Yield Variance

MoneyBestPal Team
The difference between the actual yield and the standard yield of a product or process.
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Yield variance is the discrepancy between a product or process's actual and expected yields. The difference between the standard yield and the actual yield is that the standard yield refers to the amount of output that is actually produced.

Positive or negative yield variance is possible. If the actual yield is higher than the standard yield, there has been a favorable outcome, which is indicated by a positive yield variance. An undesirable outcome is indicated by a negative yield variance, which signifies that the actual yield was lower than the expected yield.

As an illustration, let's say you want to bake 100 cookies from a batch of dough. Yet, just 90 cookies remain after baking. This translates to a negative and unfavorable yield variance of -10 cookies for you.

How to calculate yield variance?

You need to know the actual yield and the standard yield of a product or process in order to compute yield variance. The formula for yield variance is:

Yield variance = Actual yield - Standard yield

You can also express yield variance as a percentage of the standard yield by dividing it by the standard yield and multiplying by 100%. The formula for percentage yield variance is:

Percentage yield variance = (Actual yield - Standard yield) / Standard yield x 100%

Using the cookie example above, the percentage yield variance would be:

Percentage yield variance = (90 - 100) / 100 x 100% = -10%

How to use yield variance to improve your operations?

Yield variance can assist you in locating and analyzing the causes of inefficiency, waste, and quality problems in your manufacturing and production operations. By calculating and tracking your yield variance over time, you can:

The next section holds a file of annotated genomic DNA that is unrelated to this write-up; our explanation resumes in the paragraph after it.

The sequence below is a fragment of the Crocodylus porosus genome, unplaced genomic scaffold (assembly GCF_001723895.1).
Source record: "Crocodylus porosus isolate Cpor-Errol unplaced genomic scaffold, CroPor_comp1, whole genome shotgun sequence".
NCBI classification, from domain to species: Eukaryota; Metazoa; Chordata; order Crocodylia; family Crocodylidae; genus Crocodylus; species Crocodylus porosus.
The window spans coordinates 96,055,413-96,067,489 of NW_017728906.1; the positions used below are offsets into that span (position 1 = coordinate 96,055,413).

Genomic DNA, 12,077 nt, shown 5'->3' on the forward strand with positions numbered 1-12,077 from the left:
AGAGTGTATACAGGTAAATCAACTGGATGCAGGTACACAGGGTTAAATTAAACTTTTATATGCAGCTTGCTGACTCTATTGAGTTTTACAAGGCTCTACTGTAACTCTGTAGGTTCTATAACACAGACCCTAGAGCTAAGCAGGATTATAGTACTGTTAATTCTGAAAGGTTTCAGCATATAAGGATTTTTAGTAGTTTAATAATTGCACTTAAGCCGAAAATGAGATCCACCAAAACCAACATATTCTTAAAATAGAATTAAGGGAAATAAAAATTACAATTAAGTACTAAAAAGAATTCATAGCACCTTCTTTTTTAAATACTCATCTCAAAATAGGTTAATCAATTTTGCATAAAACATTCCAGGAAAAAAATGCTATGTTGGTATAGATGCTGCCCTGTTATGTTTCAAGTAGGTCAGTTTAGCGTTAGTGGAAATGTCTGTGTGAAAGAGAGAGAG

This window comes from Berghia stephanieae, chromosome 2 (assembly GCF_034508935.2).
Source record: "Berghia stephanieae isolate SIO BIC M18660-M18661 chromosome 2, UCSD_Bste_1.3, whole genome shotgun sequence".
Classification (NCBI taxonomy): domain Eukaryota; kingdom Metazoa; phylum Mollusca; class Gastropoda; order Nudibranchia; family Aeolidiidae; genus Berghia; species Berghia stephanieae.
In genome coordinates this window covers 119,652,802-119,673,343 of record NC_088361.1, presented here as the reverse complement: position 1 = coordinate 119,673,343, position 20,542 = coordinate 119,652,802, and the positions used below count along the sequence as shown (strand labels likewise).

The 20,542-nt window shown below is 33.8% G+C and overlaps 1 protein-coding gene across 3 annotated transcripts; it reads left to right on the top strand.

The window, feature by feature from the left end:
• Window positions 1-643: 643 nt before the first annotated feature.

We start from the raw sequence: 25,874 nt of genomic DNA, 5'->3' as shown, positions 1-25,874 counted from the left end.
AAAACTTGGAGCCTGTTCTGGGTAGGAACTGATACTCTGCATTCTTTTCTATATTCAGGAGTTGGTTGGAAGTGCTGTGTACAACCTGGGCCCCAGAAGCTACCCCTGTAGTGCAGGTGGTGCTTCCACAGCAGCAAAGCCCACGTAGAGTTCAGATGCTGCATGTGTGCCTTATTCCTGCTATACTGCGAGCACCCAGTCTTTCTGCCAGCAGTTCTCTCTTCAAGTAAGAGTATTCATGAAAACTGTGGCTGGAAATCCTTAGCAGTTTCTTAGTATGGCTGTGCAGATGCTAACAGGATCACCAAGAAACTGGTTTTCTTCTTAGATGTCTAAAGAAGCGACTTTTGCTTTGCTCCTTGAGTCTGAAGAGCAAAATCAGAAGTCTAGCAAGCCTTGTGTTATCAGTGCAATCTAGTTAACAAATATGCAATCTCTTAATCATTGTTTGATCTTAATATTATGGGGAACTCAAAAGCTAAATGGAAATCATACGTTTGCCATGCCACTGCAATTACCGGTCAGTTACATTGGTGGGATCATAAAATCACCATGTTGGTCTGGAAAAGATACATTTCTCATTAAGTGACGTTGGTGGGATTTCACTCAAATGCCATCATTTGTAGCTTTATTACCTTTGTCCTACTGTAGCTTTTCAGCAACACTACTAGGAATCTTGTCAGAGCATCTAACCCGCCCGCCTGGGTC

• Check to discover if you are fulfilling your objectives and expectations by comparing your actual performance to your anticipated performance.
  • Take corrective action to minimize or reduce the causes of positive or negative yield variations.
  • Check to see if your corrective efforts enhance yields and lower variations by monitoring and assessing their efficacy.
  • Compare your performance against norms and best practices in the industry to determine how you can strengthen your competitive advantage.

Some common causes of positive or negative yield variances are:
  • Quality, quantity, and availability variations in raw materials
  • Variations in the upkeep, calibration, and functioning of the equipment
  • Variations in human elements including knowledge, experience, and motivation
  • Environmental variations, including those in temperature, humidity, and lighting
  • Process design, control, and optimization variations

To address these causes, you can use various tools and techniques such as:
  • Lean manufacturing, six sigma, statistical process control (SPC), and other quality assurance techniques
  • Root cause analysis (RCA), the plan-do-check-act (PDCA) cycle, and kaizen are examples of process improvement techniques.
  • Just-in-time (JIT), economic order quantity (EOQ), and safety stock inventory management techniques
  • Preventive maintenance (PM), total productive maintenance (TPM), and reliability-centered maintenance are examples of equipment management techniques (RCM)
  • Techniques for managing human resources include coaching, training, and incentive programs.
  • Environmental management techniques including illumination, noise reduction, and heating, ventilation, and air conditioning (HVAC)